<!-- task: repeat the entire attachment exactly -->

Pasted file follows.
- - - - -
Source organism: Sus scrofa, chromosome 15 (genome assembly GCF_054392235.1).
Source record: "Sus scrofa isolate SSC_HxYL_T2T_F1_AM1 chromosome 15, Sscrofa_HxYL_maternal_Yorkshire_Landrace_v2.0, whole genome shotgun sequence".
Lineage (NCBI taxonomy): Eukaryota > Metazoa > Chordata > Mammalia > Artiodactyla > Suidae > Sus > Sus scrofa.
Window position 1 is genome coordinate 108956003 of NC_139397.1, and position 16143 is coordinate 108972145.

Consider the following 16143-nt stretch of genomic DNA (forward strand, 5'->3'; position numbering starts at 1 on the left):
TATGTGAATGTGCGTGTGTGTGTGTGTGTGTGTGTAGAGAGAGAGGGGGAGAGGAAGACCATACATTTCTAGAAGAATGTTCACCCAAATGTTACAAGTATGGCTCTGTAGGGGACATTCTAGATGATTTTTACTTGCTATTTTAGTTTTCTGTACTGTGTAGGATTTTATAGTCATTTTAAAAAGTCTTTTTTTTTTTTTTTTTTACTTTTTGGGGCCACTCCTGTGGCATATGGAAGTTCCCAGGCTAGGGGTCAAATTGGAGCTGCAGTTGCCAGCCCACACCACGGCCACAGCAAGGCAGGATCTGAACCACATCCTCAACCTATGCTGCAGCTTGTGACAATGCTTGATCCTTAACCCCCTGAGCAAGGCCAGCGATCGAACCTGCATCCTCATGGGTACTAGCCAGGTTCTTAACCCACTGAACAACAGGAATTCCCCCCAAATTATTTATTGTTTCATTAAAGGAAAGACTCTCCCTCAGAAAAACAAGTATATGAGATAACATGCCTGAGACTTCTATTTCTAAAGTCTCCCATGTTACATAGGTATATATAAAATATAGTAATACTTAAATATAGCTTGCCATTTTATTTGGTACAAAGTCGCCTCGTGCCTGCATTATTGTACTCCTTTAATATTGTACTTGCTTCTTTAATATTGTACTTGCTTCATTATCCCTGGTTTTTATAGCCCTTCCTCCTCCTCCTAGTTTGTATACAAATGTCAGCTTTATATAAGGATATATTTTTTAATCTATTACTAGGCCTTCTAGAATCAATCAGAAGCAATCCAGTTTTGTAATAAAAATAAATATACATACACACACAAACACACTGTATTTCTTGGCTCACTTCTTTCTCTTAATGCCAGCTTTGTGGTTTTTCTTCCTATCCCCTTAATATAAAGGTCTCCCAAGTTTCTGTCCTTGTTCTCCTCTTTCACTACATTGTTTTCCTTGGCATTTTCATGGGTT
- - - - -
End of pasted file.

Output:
Source organism: Sus scrofa, chromosome 15 (genome assembly GCF_054392235.1).
Source record: "Sus scrofa isolate SSC_HxYL_T2T_F1_AM1 chromosome 15, Sscrofa_HxYL_maternal_Yorkshire_Landrace_v2.0, whole genome shotgun sequence".
Lineage (NCBI taxonomy): Eukaryota > Metazoa > Chordata > Mammalia > Artiodactyla > Suidae > Sus > Sus scrofa.
Window position 1 is genome coordinate 108956003 of NC_139397.1, and position 16143 is coordinate 108972145.

Consider the following 16143-nt stretch of genomic DNA (forward strand, 5'->3'; position numbering starts at 1 on the left):
TATGTGAATGTGCGTGTGTGTGTGTGTGTGTGTGTAGAGAGAGAGGGGGAGAGGAAGACCATACATTTCTAGAAGAATGTTCACCCAAATGTTACAAGTATGGCTCTGTAGGGGACATTCTAGATGATTTTTACTTGCTATTTTAGTTTTCTGTACTGTGTAGGATTTTATAGTCATTTTAAAAAGTCTTTTTTTTTTTTTTTTTTACTTTTTGGGGCCACTCCTGTGGCATATGGAAGTTCCCAGGCTAGGGGTCAAATTGGAGCTGCAGTTGCCAGCCCACACCACGGCCACAGCAAGGCAGGATCTGAACCACATCCTCAACCTATGCTGCAGCTTGTGACAATGCTTGATCCTTAACCCCCTGAGCAAGGCCAGCGATCGAACCTGCATCCTCATGGGTACTAGCCAGGTTCTTAACCCACTGAACAACAGGAATTCCCCCCAAATTATTTATTGTTTCATTAAAGGAAAGACTCTCCCTCAGAAAAACAAGTATATGAGATAACATGCCTGAGACTTCTATTTCTAAAGTCTCCCATGTTACATAGGTATATATAAAATATAGTAATACTTAAATATAGCTTGCCATTTTATTTGGTACAAAGTCGCCTCGTGCCTGCATTATTGTACTCCTTTAATATTGTACTTGCTTCTTTAATATTGTACTTGCTTCATTATCCCTGGTTTTTATAGCCCTTCCTCCTCCTCCTAGTTTGTATACAAATGTCAGCTTTATATAAGGATATATTTTTTAATCTATTACTAGGCCTTCTAGAATCAATCAGAAGCAATCCAGTTTTGTAATAAAAATAAATATACATACACACACAAACACACTGTATTTCTTGGCTCACTTCTTTCTCTTAATGCCAGCTTTGTGGTTTTTCTTCCTATCCCCTTAATATAAAGGTCTCCCAAGTTTCTGTCCTTGTTCTCCTCTTTCACTACATTGTTTTCCTTGGCATTTTCATGGGTT